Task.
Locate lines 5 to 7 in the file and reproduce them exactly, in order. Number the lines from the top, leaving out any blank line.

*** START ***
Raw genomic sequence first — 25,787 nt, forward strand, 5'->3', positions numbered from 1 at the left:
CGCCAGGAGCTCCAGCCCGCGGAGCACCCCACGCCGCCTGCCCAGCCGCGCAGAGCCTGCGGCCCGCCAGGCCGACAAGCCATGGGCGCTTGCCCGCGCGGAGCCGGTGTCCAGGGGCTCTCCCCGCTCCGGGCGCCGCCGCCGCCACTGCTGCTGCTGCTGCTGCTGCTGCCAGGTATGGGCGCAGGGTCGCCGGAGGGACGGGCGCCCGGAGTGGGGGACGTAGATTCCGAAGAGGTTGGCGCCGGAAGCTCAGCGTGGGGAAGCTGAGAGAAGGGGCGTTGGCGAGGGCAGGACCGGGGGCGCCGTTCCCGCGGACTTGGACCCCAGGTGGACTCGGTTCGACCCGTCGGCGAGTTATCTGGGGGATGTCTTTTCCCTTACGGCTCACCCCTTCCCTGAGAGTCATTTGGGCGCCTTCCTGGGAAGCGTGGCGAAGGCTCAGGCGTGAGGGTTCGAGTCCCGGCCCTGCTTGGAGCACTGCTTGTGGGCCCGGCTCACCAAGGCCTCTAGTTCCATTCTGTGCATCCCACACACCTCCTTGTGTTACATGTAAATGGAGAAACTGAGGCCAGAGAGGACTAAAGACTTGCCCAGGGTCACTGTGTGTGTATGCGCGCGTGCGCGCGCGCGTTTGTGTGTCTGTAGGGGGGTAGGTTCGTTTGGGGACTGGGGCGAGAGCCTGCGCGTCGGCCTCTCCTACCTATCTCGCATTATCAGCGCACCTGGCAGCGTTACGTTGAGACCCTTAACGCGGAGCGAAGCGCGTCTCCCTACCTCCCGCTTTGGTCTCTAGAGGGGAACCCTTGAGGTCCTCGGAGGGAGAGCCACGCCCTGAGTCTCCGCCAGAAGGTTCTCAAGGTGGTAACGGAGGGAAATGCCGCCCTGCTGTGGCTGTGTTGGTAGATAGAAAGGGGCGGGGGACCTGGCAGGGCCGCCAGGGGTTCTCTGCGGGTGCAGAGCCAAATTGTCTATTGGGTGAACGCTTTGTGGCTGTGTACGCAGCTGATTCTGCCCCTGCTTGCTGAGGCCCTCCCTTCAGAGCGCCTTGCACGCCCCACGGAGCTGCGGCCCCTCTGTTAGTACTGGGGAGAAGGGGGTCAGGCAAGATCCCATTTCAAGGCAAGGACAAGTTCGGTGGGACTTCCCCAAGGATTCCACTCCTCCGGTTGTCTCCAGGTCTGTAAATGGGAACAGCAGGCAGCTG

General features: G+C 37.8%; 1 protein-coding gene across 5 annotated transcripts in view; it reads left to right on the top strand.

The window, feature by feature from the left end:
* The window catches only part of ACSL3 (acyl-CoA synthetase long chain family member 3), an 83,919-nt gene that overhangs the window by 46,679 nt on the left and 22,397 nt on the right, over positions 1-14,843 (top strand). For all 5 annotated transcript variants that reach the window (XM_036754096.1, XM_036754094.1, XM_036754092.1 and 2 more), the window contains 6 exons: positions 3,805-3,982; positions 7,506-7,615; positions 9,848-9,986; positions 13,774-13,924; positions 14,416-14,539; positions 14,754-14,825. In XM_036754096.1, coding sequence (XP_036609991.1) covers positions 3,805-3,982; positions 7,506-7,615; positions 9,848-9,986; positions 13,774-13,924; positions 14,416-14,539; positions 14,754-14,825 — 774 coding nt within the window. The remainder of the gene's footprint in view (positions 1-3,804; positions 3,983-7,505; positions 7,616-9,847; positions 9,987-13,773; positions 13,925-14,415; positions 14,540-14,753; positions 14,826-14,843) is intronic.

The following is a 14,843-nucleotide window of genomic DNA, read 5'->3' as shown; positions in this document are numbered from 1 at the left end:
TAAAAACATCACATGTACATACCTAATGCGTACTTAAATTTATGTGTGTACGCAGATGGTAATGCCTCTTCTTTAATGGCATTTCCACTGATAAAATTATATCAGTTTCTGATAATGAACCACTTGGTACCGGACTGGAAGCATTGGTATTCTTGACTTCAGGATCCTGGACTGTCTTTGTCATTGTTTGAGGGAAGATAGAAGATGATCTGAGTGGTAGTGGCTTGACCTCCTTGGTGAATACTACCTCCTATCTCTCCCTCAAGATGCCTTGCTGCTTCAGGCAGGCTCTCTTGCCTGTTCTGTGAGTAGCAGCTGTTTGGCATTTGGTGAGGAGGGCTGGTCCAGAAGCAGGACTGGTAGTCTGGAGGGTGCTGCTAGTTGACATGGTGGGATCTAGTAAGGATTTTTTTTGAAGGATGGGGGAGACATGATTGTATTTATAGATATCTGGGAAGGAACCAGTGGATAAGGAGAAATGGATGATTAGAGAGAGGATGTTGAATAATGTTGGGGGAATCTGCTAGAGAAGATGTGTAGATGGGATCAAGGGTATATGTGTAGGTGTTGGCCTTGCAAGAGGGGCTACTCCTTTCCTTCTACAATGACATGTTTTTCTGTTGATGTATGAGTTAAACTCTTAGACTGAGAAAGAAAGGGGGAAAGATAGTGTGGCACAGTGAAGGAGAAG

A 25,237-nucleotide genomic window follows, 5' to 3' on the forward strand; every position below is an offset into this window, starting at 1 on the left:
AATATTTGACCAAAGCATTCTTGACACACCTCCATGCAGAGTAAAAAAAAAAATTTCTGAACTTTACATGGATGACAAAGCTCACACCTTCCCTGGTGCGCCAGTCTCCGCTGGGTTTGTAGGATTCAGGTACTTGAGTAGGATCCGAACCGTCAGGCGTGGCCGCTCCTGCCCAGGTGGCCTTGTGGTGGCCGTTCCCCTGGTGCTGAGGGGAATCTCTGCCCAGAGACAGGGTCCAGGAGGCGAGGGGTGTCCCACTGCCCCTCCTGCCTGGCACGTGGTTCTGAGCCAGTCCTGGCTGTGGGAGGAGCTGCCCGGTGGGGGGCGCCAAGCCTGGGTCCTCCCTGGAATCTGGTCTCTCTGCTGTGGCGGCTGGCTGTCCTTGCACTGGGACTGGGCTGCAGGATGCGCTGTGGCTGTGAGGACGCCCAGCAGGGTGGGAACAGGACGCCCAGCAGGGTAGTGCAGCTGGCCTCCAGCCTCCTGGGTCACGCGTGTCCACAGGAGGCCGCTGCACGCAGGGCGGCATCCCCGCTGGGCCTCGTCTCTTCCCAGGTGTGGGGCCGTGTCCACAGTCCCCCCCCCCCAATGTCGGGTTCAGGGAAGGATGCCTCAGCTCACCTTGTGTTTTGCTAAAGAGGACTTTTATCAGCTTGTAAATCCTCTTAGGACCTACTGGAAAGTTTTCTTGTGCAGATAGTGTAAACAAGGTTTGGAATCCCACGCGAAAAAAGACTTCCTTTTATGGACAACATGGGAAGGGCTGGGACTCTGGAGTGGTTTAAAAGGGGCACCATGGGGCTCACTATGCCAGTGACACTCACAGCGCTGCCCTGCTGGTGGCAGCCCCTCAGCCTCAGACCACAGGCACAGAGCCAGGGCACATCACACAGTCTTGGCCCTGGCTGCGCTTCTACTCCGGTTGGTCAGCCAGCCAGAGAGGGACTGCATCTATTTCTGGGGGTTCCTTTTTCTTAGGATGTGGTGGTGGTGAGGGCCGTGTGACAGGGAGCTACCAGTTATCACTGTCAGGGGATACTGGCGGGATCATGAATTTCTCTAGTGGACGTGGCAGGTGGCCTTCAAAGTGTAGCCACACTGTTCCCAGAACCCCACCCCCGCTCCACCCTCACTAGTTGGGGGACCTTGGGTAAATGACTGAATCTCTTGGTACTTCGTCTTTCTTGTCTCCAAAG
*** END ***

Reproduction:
* The window catches only part of ACSL3 (acyl-CoA synthetase long chain family member 3), an 83,919-nt gene that overhangs the window by 46,679 nt on the left and 22,397 nt on the right, over positions 1-14,843 (top strand). For all 5 annotated transcript variants that reach the window (XM_036754096.1, XM_036754094.1, XM_036754092.1 and 2 more), the window contains 6 exons: positions 3,805-3,982; positions 7,506-7,615; positions 9,848-9,986; positions 13,774-13,924; positions 14,416-14,539; positions 14,754-14,825. In XM_036754096.1, coding sequence (XP_036609991.1) covers positions 3,805-3,982; positions 7,506-7,615; positions 9,848-9,986; positions 13,774-13,924; positions 14,416-14,539; positions 14,754-14,825 — 774 coding nt within the window. The remainder of the gene's footprint in view (positions 1-3,804; positions 3,983-7,505; positions 7,616-9,847; positions 9,987-13,773; positions 13,925-14,415; positions 14,540-14,753; positions 14,826-14,843) is intronic.

The following is a 14,843-nucleotide window of genomic DNA, read 5'->3' as shown; positions in this document are numbered from 1 at the left end:
TAAAAACATCACATGTACATACCTAATGCGTACTTAAATTTATGTGTGTACGCAGATGGTAATGCCTCTTCTTTAATGGCATTTCCACTGATAAAATTATATCAGTTTCTGATAATGAACCACTTGGTACCGGACTGGAAGCATTGGTATTCTTGACTTCAGGATCCTGGACTGTCTTTGTCATTGTTTGAGGGAAGATAGAAGATGATCTGAGTGGTAGTGGCTTGACCTCCTTGGTGAATACTACCTCCTATCTCTCCCTCAAGATGCCTTGCTGCTTCAGGCAGGCTCTCTTGCCTGTTCTGTGAGTAGCAGCTGTTTGGCATTTGGTGAGGAGGGCTGGTCCAGAAGCAGGACTGGTAGTCTGGAGGGTGCTGCTAGTTGACATGGTGGGATCTAGTAAGGATTTTTTTTGAAGGATGGGGGAGACATGATTGTATTTATAGATATCTGGGAAGGAACCAGTGGATAAGGAGAAATGGATGATTAGAGAGAGGATGTTGAATAATGTTGGGGGAATCTGCTAGAGAAGATGTGTAGATGGGATCAAGGGTATATGTGTAGGTGTTGGCCTTGCAAGAGGGGCTACTCCTTTCCTTCTACAATGACATGTTTTTCTGTTGATGTATGAGTTAAACTCTTAGACTGAGAAAGAAAGGGGGAAAGATAGTGTGGCACAGTGAAGGAGAAG